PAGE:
All profits will be divided between the charities participating.
Raising funds for a ceramic workshop and exhibition in collaboration with London charities who help refugees, asylum seekers and migrants.
by Nicholas Sanderson in London, England, United Kingdom
All profits will be divided between the charities participating.
I firstly want to start by thanking all the amazing artists that have been so generous donating their work! There are some real steals here so please grab them while you can through the rewards on the right. You can also donate without selecting a reward, all donations will be massively appreciated.
History Of A Future is a community project hosted by artist Nicholas Sanderson. This project homes in on the archaeological culture of The Beaker People named after the ceramic vessels buried with the folk of that period (2800–1800 BC). The beaker phenomenon first appeared in Iberia then across mainland Europe, its people bringing new technological advances where they settle.
The focus within the workshops will be based around recreating the ceramic artefacts of the ‘Beaker culture’. Collaborating with London refugee and migrant charities the aim is to rebirth the Beaker culture into a current context. Historically, if done humanely, migration has only improved our society bringing in new culture, arts and ideas, the beaker folk exemplify this ideal. As Britain continues to isolate itself these ceramic beakers symbolise a hope for a freer, more liberal and less restricted future. The public recreating these anachronisms will act as a stance against Britain’s strictures on migration and the closure of boarders.
As well as the introduction to ceramic vessel building participants have the chance to exhibit the work made during the workshop period - hoping to push integration and expand the participants networks.
Where the money will go:
- Transport for participants to both the workshops in July and exhibition in August £10 per head.
-Materials for workshops (clay and sculpting tools).
- Kiln firing costs.
- Food and drink for 'Peckham Community Kitchen' (they will be cooking for the exhibition in august).
This is a completely non profit project so all left over money will be divided between the participating charities:
-Micro Rainbow https://microrainbow.org/
- WOMEN FOR REFUGEE WOMEN www.refugeewomen.co.uk
-Create Without Boarders https://createwithoutborders.co.uk/
For all works bought that cannot be posted, I will arrange a collection date at Avalon Cafe in September or the buyer can arrange a courier service with the artist.
Thank you for taking the time to read this and I hope to see you all during the exhibition period 31/08/21 - 05/09/21, private view TBA.
Maya Shoham: Number 3, 2021/ Dibond, 95x142Iron, printing on canvas, paper.
Maya Shoham is an artist based in London. Shoham moves between various elements and materials, creating installations by combining photography, sculpture, sound and performance. Currently studies at the MFA Fine Art program in Goldsmiths, University of London. Participant of various solo and group exhibitions such as: upcoming group exhibition "HDL" Xxijra Hii, August 2021, London curated by Ema O'Donovan. "Radical thoughts", 2021 Mocan Nashville U.S, curated by Brooke Hoffert. “Like a Machine” 2020 solo exhibition, curated by Amnon Ron. Participant of a one-year artist residence program at Yafo Creative (2019-2020), which included a residence, production support, studio, curation and a solo exhibition show. “50 Shades Of Yellow” 2020 group exhibition at Al ha Tsuk 09 Gallery Netanya, curated by Dr. Guy Morag Tzepelewitz. “Fresh Paint” 2019 The Artists' Greenhouse at the Fresh Paint Fair, Expo Tel Aviv, curated by Yifat Gurion. “The Caged Eagle's Death Dream” 2019 group exhibition at The Refrigerator Gallery Tel Aviv, curated by Iris Pshedezki. “Cube 5” 2018 installation at a multidisciplinary art event at Beit - Ariela Tel Aviv, curated by Blender Group. Shoham was the recipient of the Gilbert Bayes scholarship award 2021, London, UK and of the Yehoshua Rabinovich Foundation of the Arts Grant in 2019.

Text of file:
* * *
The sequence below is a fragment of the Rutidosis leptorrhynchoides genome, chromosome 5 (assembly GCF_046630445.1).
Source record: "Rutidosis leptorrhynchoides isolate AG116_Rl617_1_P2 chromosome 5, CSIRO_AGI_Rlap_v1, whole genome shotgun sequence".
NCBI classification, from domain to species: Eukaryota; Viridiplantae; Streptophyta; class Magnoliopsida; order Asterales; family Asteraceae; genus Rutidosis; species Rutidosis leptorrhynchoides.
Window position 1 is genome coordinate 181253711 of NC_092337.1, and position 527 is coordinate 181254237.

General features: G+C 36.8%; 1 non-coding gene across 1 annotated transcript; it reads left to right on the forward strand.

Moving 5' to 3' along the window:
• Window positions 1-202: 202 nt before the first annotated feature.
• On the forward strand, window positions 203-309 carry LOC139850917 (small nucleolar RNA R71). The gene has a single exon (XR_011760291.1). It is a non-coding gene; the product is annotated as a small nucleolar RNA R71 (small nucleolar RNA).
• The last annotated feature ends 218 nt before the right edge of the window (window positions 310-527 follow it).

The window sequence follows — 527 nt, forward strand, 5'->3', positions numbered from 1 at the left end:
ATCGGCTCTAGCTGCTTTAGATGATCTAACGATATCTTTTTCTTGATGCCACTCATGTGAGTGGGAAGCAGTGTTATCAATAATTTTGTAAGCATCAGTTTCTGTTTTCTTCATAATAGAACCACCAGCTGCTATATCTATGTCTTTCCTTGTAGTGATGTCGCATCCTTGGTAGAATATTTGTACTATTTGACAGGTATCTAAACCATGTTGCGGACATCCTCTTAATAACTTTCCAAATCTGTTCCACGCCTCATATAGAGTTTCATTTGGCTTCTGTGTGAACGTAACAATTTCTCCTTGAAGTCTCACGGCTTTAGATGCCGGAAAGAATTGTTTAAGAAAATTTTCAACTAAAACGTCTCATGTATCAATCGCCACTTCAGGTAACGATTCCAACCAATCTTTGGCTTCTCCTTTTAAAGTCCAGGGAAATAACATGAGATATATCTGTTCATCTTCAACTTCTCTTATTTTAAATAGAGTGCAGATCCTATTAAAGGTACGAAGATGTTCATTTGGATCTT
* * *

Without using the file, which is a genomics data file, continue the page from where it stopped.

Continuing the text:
Lola Pedersen: 'Knuckle Duster'. Ceramic. Size of fist. 2021
Lola Pedersen is a London based artist interrogating how the mapping of scientific knowledge relates to the embodied experience of observing matter. By creating forms that exist both in a state of dissection and transience – Pedersen’s work encourages a deeper sense of ecological thought by questioning the division of living and non-living material. https://lolarosepedersen.cargo.site/
Ludovica Elpidia: 'Brucia oli'. Ceramic.12x19 cm. 2020.
Nicholas Sanderson: 'cahoots'. Ceramic. 10.5inch x 8.5inch. 2020.
Nicholas Sanderson is a London based sculpture and installation artist . His practice involves a range of materials, constructing forms that reference artefacts, architecture and design. Through making and discussion, he vigorously toys between craft and concept. Nicholas seeks to connect with his audience through material culture and engender a tension between the gesture and the monument. Currently his practice homes in on exploring pedagogy within the gallery space. He has a commitment to expand the boundaries of his art through engaging the public as participants and collaborators, thus the work becomes more than an aesthetic practice and a chance for democratic psychoanalytical discussion on topical issues.
Eduard Barniol: 'Bona nit' Lamp. Wood, fabric and bulb. 2021
Eduard Barniol work exists between sculpture and furniture. Using craft and DIY he plays with a variety of materials, wood, fabric, plastics,… His works create a fantasy of the everyday objects but never detached of materiality and construction.
Koa Pham: 'Duckweed Composition'. Watercolour. 59x84 cm. 2021.